The women provided him with so much contraband, and his power was so complete, White was never searched while in the jail. With the cell phones he was given, White was able to talk to corrections officers and coordinate drug pick-ups. During his incarceration from 2009 to 2013, White bought five cars including two Mercedes and a BMW, according to the U.S. Attorney’s Office.
Katera Stevenson, a corrections officer who had one of Johnson's children, drove one of those fancy cars and helped White orchestrate gang business. She had White's name tattooed on her wrist. Another officer had White’s name tattooed on her neck.
Many of the jail's employees did the Black Guerrilla Family's bidding under threat. The gang had enough connections outside the jail that workers didn’t feel safe when they went home for the night.
Many gang associates also did it for the money.
“Everybody was making money," said Johnson. "Katera Stevenson, she said she's making $16,000 a week."
The clean up
The gang’s deep power stemmed from the porous nature of the Baltimore city jail’s location in the center of several poor neighborhood projects. Johnson described BCDC as an extension of the neighborhood living room.
"The [housing] projects are basically almost structured like the jail system, so the transition is an easy transition," he said. "It's not really a deterrent anymore because if I'm living in East Baltimore with no cable, with the gas and the electric cut off, and I'm living from house to house, okay, lock me up, so what? I have cable, I have three meals, I have heat."
Johnson says the BCDC was itself a neighbor, so much a part of his formative years growing up nearby, it was almost as if he wanted to go to jail. He says that at age 13 or 14, he would ride his bike by there and stop and talk to the prisoners through the windows, just to get an idea of the language they used.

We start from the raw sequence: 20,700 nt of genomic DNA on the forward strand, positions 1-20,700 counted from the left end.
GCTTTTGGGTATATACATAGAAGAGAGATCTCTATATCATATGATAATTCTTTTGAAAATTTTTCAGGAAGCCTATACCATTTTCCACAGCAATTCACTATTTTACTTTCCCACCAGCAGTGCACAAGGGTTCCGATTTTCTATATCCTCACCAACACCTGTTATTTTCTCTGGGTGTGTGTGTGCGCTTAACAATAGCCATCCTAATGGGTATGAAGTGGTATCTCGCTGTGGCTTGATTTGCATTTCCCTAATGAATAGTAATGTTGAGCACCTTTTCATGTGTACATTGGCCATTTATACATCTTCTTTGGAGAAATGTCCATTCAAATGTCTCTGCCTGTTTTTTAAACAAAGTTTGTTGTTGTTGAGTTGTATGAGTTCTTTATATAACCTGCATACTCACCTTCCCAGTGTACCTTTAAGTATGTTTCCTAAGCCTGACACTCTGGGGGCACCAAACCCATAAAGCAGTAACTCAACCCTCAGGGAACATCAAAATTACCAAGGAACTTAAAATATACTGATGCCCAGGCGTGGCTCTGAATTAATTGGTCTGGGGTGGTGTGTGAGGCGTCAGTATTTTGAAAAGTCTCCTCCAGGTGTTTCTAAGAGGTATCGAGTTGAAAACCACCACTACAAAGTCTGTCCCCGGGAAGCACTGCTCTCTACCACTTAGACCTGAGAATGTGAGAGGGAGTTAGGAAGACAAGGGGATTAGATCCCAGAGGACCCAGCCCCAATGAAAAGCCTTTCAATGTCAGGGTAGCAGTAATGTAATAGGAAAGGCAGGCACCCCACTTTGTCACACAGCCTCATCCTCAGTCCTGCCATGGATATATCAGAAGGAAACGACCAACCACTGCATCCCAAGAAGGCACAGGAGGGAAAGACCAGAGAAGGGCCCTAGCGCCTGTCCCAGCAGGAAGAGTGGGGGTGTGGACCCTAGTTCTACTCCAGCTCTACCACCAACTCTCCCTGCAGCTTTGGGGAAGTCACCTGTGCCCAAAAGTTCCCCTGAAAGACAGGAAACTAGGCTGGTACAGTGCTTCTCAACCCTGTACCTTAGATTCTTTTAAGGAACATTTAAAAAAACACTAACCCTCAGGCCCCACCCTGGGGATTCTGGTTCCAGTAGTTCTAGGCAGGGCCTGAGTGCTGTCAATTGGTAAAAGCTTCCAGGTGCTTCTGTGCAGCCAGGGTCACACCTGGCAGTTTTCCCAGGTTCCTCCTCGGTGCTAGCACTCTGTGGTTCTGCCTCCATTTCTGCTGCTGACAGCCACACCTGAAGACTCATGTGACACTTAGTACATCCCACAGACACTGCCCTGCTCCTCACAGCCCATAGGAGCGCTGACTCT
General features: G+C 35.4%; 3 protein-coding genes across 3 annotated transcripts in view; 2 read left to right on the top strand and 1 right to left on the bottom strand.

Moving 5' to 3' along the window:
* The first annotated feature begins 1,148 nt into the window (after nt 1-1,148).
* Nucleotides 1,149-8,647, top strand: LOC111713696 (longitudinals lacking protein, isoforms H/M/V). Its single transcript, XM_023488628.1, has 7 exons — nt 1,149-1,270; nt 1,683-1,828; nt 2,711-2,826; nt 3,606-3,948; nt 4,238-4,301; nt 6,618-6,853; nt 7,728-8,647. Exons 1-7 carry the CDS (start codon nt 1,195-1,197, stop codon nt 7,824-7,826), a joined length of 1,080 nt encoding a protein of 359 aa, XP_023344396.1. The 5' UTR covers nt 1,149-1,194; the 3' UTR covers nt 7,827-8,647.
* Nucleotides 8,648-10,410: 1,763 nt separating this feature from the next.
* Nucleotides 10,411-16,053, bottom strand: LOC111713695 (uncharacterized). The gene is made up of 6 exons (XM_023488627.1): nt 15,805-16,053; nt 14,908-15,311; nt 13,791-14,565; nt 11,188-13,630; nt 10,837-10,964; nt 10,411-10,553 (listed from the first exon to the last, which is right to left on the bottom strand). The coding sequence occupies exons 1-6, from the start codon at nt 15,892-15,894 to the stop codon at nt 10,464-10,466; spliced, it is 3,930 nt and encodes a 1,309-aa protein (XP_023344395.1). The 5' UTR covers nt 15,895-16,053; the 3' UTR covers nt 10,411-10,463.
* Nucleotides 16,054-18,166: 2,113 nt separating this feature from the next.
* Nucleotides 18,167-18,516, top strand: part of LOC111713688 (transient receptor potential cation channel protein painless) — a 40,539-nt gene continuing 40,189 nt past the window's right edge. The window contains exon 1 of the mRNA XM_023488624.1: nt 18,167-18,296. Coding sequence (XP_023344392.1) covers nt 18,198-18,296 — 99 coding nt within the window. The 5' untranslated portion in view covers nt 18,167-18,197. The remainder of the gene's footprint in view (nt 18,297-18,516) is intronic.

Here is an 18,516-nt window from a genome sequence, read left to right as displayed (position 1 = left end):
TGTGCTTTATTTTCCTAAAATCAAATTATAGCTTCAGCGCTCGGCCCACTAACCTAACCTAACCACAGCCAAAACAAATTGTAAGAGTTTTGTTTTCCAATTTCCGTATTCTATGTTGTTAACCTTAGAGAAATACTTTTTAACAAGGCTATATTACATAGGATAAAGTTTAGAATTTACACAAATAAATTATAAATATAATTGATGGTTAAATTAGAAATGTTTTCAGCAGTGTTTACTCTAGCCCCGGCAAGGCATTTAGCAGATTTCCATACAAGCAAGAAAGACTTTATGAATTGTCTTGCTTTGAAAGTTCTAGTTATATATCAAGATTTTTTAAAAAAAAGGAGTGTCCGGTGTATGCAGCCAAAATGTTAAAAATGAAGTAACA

"If you remove gang members from the community, but you put them in a jail in the community, where they still have the ability to influence activity on the outside, you haven't solved the problem,” said U.S. Attorney Rod Rosenstein, who oversaw the convictions in the conspiracy. "…Jails are not islands unto themselves."
Today, standing in front of the BCDC, you can spot broken windows with nylon lines hanging out of them, blowing in the breeze. They’re for “fishing,” where someone on the street or in the yard ties contraband to the end of the line to be hauled up. Johnson says it still happens today, even after the federal convictions of 40 members of the Black Guerrilla Family and their associates, including 24 corrections officers.
Both Tavon White and Katera Stevenson pleaded guilty to federal racketeering conspiracy charges. The U.S. Attorney’s office worked plea agreements for both; White was sentenced to 12 years in prison followed by three years of supervised release, and Stevenson received two years in prison and three years of supervised release.
Nationally, headlines about prison corruption pop up practically every week. “America Tonight” attempted to quantify the problem, but we discovered that no one is tracking it.
With no information found at the state level, America Tonight contacted the U.S. Department of Justice. The agency explained over email that it doesn't track information on criminal charges filed against prison guards.
"The general problem of smuggling of contraband into jails and prisons is a nationwide problem," Rosenstein said. "If we're really about preventing violence, preventing crime on the streets, we need to focus our attention on what happens while the inmates are behind bars."
Since the Baltimore corruption scandal, the city's jail has undergone a massive overhaul. Dozens of officers who were not indicted were either fired, retired or quit. The jail invested millions in new technology, with surveillance cameras everywhere. Polygraphs are now routine for the officers and cell phone calls are blocked.
Maryland has also created a prison corruption task force to specifically investigate claims of corruption in the state's prison system.
For Johnson, these reforms, and speaking out about the jail's dark gang history, aren't about law and order. They're about compassion.
"You have youngsters who come in the jail environment who have parents who care about them, and I don't want these youngsters … jeopardizing their life for anybody else's life," he said. "I want them to have a good career and go home to their family. So if I'm criticized for trying to provide an environment of safety, for inmates and officers, then well, that's my job as a correction officer. That's my job as a citizen.”